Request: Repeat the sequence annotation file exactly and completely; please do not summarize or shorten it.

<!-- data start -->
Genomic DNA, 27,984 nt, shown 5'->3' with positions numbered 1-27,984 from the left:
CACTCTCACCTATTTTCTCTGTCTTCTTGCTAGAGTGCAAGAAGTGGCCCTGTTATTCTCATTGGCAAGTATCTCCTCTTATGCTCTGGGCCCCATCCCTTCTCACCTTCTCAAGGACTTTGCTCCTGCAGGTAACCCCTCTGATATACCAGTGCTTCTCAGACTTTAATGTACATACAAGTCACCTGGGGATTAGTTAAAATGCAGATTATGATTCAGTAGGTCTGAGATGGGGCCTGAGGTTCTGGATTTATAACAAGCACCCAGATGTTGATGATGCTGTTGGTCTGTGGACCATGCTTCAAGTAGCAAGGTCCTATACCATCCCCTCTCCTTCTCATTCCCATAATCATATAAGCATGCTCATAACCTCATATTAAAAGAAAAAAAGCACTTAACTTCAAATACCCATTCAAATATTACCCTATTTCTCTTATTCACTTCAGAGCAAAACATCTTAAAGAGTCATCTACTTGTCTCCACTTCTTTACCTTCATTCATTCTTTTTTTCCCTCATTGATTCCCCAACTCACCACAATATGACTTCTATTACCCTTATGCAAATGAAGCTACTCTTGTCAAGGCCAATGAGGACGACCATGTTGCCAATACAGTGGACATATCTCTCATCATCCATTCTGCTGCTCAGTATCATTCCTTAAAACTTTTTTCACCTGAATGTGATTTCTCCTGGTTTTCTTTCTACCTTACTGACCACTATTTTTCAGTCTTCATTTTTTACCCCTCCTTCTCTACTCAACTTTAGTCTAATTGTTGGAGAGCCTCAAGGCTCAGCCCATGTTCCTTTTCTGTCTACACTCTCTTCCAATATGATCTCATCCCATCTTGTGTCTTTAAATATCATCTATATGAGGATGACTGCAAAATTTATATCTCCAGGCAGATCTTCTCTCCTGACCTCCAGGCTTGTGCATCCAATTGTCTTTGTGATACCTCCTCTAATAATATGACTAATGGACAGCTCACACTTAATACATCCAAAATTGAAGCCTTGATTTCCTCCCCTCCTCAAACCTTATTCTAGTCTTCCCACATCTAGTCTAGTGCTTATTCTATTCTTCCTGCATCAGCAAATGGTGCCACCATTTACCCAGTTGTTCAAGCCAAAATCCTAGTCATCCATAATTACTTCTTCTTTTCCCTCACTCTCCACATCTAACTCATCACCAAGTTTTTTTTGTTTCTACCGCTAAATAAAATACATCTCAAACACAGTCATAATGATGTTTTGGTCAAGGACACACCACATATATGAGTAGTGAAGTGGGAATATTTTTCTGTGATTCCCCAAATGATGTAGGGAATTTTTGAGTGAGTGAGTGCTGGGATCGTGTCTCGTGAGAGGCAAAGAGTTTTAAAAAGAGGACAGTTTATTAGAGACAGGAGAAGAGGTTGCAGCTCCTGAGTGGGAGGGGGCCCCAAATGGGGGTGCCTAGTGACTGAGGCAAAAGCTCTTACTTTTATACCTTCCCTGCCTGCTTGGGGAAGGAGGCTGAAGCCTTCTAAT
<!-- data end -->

Genomic DNA, 27,984 nt, shown 5'->3' with positions numbered 1-27,984 from the left:
CACTCTCACCTATTTTCTCTGTCTTCTTGCTAGAGTGCAAGAAGTGGCCCTGTTATTCTCATTGGCAAGTATCTCCTCTTATGCTCTGGGCCCCATCCCTTCTCACCTTCTCAAGGACTTTGCTCCTGCAGGTAACCCCTCTGATATACCAGTGCTTCTCAGACTTTAATGTACATACAAGTCACCTGGGGATTAGTTAAAATGCAGATTATGATTCAGTAGGTCTGAGATGGGGCCTGAGGTTCTGGATTTATAACAAGCACCCAGATGTTGATGATGCTGTTGGTCTGTGGACCATGCTTCAAGTAGCAAGGTCCTATACCATCCCCTCTCCTTCTCATTCCCATAATCATATAAGCATGCTCATAACCTCATATTAAAAGAAAAAAAGCACTTAACTTCAAATACCCATTCAAATATTACCCTATTTCTCTTATTCACTTCAGAGCAAAACATCTTAAAGAGTCATCTACTTGTCTCCACTTCTTTACCTTCATTCATTCTTTTTTTCCCTCATTGATTCCCCAACTCACCACAATATGACTTCTATTACCCTTATGCAAATGAAGCTACTCTTGTCAAGGCCAATGAGGACGACCATGTTGCCAATACAGTGGACATATCTCTCATCATCCATTCTGCTGCTCAGTATCATTCCTTAAAACTTTTTTCACCTGAATGTGATTTCTCCTGGTTTTCTTTCTACCTTACTGACCACTATTTTTCAGTCTTCATTTTTTACCCCTCCTTCTCTACTCAACTTTAGTCTAATTGTTGGAGAGCCTCAAGGCTCAGCCCATGTTCCTTTTCTGTCTACACTCTCTTCCAATATGATCTCATCCCATCTTGTGTCTTTAAATATCATCTATATGAGGATGACTGCAAAATTTATATCTCCAGGCAGATCTTCTCTCCTGACCTCCAGGCTTGTGCATCCAATTGTCTTTGTGATACCTCCTCTAATAATATGACTAATGGACAGCTCACACTTAATACATCCAAAATTGAAGCCTTGATTTCCTCCCCTCCTCAAACCTTATTCTAGTCTTCCCACATCTAGTCTAGTGCTTATTCTATTCTTCCTGCATCAGCAAATGGTGCCACCATTTACCCAGTTGTTCAAGCCAAAATCCTAGTCATCCATAATTACTTCTTCTTTTCCCTCACTCTCCACATCTAACTCATCACCAAGTTTTTTTTGTTTCTACCGCTAAATAAAATACATCTCAAACACAGTCATAATGATGTTTTGGTCAAGGACACACCACATATATGAGTAGTGAAGTGGGAATATTTTTCTGTGATTCCCCAAATGATGTAGGGAATTTTTGAGTGAGTGAGTGCTGGGATCGTGTCTCGTGAGAGGCAAAGAGTTTTAAAAAGAGGACAGTTTATTAGAGACAGGAGAAGAGGTTGCAGCTCCTGAGTGGGAGGGGGCCCCAAATGGGGGTGCCTAGTGACTGAGGCAAAAGCTCTTACTTTTATACCTTCCCTGCCTGCTTGGGGAAGGAGGCTGAAGCCTTCTAAT